According to a recent survey conducted by the NFU, confidence in the future of the farming industry remains fragile. Close to one in five farmers within the arable and dairy industries in particular report that they are not confident that their businesses will survive. Many farmers expected to experience negative impacts on their profits as a result of various factors. Regulative issues and CAP reform rated particularly highly as areas of concern, followed by both output and input prices.

Declining Confidence

Almost half of the survey’s participants reported declining profits, increasing even from a worrying 42 per cent last year. The highest percentage of participants in any year (seven per cent) confirmed that they felt their business may not survive at all. The situation of the dairy sector was the most disturbing finding, however. As recently as 2014, only three per cent of dairy professionals felt that their businesses may not survive. That figure has since sky-rocketed to almost 20 per cent.

A Brighter Future

However, the three year outlook appears to be decidedly different. Farmers have reported that their forecasts and expectations are more positive. This is perhaps because of the action being taken to curb some of the regulations that are seen to be slowing production. The president of the NFU, Meurig Raymond, commented recently that, “Our research has indicated that farmers are optimistic in terms of their medium-term prospects but have pressing concerns in the here and now.” Raymond continued that government “rhetoric” and “red tape” was slowing production and causing a decrease in confidence. “The government must ease regulatory pressure if we are to compete in a global market [and that means] a reduction in the frequency of farm inspections in 2016.”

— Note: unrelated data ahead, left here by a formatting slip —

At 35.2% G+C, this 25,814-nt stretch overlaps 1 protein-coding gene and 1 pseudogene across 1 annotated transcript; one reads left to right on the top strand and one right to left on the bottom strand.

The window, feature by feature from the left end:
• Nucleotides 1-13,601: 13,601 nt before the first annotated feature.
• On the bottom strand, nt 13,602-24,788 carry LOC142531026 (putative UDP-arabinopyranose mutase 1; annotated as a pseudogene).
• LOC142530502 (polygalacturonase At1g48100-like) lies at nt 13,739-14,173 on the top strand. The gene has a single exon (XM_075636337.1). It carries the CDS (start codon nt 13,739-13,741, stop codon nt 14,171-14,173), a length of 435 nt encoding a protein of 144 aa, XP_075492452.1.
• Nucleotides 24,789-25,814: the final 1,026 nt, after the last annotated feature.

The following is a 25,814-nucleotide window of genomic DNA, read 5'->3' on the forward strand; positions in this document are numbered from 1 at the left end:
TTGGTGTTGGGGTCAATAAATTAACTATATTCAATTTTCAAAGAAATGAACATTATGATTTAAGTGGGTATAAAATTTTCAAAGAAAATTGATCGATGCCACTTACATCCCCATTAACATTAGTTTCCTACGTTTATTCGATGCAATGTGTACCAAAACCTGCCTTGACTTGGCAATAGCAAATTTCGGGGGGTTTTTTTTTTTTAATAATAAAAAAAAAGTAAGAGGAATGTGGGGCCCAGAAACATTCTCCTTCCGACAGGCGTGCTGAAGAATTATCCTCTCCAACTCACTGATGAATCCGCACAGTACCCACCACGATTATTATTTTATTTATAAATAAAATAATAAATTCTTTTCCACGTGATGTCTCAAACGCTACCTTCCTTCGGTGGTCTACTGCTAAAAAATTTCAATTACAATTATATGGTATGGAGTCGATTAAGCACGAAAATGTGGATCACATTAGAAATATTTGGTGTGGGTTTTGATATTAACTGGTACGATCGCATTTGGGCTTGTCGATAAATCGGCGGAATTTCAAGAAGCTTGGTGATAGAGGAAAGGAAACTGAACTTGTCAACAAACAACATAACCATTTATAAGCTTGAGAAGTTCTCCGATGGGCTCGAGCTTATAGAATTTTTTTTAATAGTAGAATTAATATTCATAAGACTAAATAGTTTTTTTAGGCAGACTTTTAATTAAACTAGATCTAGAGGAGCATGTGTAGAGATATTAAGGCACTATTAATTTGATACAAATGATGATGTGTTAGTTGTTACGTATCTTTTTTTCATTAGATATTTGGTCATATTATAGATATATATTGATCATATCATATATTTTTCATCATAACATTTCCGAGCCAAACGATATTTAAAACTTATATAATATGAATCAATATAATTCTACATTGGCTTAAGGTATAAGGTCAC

To Regulate or Not to Regulate?

The perception of a regulated, trustworthy industry is widely regarded as essential for retaining consumers. Greater transparency in the industry has been called for to include the use of trained professionals and food machinery from suppliers such as clarke-fussells and others.

A reduction in inspections may impact production, but more consumers than ever are calling for stricter regulations on the welfare of dairy and meat animals. The BBC also recently reported that being eco-friendly would necessarily include eating less meat.

Achieving the balance between inspection and autonomy will be the key for success over the next three years.

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